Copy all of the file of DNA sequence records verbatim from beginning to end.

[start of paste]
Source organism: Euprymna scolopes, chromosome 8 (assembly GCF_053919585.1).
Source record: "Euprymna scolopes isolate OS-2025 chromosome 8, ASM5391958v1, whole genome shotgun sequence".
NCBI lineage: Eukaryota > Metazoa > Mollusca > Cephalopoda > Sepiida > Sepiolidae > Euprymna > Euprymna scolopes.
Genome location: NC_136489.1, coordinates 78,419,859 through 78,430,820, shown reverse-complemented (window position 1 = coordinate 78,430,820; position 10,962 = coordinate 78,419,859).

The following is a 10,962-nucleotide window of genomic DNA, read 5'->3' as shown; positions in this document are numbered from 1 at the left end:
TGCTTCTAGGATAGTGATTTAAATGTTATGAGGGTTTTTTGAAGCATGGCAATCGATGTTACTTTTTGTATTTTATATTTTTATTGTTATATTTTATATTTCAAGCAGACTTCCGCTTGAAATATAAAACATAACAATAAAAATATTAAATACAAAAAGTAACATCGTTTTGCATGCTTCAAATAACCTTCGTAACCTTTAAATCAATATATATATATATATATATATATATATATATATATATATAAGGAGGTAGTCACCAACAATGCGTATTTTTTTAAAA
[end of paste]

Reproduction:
Source organism: Euprymna scolopes, chromosome 8 (assembly GCF_053919585.1).
Source record: "Euprymna scolopes isolate OS-2025 chromosome 8, ASM5391958v1, whole genome shotgun sequence".
NCBI lineage: Eukaryota > Metazoa > Mollusca > Cephalopoda > Sepiida > Sepiolidae > Euprymna > Euprymna scolopes.
Genome location: NC_136489.1, coordinates 78,419,859 through 78,430,820, shown reverse-complemented (window position 1 = coordinate 78,430,820; position 10,962 = coordinate 78,419,859).

The following is a 10,962-nucleotide window of genomic DNA, read 5'->3' as shown; positions in this document are numbered from 1 at the left end:
TGCTTCTAGGATAGTGATTTAAATGTTATGAGGGTTTTTTGAAGCATGGCAATCGATGTTACTTTTTGTATTTTATATTTTTATTGTTATATTTTATATTTCAAGCAGACTTCCGCTTGAAATATAAAACATAACAATAAAAATATTAAATACAAAAAGTAACATCGTTTTGCATGCTTCAAATAACCTTCGTAACCTTTAAATCAATATATATATATATATATATATATATATATATATATATATAAGGAGGTAGTCACCAACAATGCGTATTTTTTTAAAA